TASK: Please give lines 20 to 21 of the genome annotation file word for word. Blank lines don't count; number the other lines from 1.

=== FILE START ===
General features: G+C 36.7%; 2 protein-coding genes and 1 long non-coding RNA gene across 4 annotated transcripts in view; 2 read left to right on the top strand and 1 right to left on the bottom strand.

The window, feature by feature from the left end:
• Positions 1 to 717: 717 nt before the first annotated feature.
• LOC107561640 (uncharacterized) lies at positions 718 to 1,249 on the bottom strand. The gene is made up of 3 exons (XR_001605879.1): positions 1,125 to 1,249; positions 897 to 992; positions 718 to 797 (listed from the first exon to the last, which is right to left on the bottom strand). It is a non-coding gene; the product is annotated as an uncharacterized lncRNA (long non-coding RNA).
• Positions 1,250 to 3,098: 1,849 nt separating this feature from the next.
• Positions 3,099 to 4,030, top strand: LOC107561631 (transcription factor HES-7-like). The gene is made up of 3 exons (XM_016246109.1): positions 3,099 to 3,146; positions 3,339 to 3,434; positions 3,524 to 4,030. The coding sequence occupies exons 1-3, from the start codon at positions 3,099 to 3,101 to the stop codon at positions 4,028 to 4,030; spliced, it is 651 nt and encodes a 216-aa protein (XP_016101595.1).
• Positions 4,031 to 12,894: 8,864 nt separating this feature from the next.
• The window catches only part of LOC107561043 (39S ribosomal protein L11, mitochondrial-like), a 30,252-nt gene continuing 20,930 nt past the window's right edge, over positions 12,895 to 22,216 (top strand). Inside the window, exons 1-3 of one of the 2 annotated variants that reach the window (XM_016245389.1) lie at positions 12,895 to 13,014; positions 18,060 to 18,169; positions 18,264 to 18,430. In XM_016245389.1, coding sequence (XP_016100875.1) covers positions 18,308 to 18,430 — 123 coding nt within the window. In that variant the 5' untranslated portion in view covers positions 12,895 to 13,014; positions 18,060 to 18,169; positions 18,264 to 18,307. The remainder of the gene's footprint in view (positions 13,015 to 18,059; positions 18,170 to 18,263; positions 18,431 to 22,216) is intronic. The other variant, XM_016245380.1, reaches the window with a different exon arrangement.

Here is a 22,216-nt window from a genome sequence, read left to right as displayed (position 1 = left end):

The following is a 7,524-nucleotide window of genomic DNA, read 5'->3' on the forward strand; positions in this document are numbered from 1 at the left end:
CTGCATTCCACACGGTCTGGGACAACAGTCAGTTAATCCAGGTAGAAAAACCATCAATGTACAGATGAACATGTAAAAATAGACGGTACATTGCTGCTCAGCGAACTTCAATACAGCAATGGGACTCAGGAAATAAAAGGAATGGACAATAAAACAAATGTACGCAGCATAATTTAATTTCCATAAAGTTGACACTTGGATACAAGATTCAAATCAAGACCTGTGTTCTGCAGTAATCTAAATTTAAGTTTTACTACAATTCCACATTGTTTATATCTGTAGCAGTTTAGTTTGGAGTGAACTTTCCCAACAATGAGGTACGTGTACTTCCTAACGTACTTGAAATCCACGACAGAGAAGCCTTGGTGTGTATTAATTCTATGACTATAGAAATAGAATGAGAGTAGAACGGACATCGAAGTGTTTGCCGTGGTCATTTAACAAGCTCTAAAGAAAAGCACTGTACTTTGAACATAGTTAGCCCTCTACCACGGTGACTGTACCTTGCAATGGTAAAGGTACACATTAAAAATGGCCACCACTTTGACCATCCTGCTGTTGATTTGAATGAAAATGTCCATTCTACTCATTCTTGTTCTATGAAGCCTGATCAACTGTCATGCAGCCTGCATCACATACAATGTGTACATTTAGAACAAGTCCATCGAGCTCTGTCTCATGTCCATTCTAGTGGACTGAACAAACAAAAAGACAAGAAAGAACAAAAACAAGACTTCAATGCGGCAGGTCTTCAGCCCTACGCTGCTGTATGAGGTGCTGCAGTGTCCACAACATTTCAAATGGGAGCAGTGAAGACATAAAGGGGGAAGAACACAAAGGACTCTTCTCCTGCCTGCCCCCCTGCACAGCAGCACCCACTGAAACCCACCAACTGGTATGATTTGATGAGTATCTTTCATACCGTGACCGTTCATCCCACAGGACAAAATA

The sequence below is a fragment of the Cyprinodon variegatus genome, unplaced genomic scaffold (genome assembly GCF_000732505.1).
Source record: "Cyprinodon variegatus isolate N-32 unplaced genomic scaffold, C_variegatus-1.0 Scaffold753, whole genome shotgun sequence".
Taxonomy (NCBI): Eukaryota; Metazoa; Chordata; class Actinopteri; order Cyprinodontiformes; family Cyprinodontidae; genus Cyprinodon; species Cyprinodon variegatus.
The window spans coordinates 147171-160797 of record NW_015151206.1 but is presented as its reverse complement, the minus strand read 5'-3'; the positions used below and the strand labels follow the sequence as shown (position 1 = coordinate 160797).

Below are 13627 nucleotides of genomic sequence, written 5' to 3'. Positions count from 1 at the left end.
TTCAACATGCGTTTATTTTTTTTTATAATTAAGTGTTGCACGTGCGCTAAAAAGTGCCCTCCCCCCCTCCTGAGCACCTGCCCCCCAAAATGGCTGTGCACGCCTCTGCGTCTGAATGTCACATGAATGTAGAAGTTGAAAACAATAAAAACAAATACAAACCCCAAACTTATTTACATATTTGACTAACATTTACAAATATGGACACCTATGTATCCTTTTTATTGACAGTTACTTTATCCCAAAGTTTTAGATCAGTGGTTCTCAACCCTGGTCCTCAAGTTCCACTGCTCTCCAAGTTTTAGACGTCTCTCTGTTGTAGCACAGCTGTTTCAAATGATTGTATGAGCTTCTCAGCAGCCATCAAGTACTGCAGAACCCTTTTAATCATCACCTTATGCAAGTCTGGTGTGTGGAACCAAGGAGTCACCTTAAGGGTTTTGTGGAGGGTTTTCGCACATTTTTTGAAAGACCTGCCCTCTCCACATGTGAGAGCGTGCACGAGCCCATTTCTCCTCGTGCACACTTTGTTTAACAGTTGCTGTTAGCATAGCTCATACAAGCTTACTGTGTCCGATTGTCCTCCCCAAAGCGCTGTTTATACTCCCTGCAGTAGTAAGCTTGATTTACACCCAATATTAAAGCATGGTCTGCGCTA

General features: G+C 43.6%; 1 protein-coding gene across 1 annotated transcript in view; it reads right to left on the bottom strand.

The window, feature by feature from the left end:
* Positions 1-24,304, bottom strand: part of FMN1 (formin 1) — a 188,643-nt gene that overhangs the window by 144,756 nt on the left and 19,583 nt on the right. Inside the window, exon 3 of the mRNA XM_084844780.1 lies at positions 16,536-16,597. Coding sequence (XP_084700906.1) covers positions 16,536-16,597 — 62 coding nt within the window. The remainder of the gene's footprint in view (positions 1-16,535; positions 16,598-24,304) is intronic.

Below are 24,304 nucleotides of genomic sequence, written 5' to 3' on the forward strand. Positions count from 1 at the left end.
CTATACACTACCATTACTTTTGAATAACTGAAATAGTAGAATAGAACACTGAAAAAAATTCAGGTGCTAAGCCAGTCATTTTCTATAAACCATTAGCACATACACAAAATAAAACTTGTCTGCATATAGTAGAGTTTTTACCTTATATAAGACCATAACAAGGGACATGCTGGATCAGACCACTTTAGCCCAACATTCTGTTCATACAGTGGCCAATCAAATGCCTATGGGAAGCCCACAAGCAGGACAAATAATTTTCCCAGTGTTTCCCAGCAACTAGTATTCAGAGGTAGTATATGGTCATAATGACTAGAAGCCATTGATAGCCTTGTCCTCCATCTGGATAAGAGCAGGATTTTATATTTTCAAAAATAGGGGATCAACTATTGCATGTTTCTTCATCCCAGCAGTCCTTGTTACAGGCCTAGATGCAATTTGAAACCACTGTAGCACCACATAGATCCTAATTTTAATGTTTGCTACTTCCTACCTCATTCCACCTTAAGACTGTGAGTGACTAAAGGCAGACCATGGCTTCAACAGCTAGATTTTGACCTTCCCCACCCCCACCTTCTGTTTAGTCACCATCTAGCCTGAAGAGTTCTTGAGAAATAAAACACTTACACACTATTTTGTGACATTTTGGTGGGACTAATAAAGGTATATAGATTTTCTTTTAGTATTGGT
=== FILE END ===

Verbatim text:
* Positions 1-24,304, bottom strand: part of FMN1 (formin 1) — a 188,643-nt gene that overhangs the window by 144,756 nt on the left and 19,583 nt on the right. Inside the window, exon 3 of the mRNA XM_084844780.1 lies at positions 16,536-16,597. Coding sequence (XP_084700906.1) covers positions 16,536-16,597 — 62 coding nt within the window. The remainder of the gene's footprint in view (positions 1-16,535; positions 16,598-24,304) is intronic.

Below are 24,304 nucleotides of genomic sequence, written 5' to 3' on the forward strand. Positions count from 1 at the left end.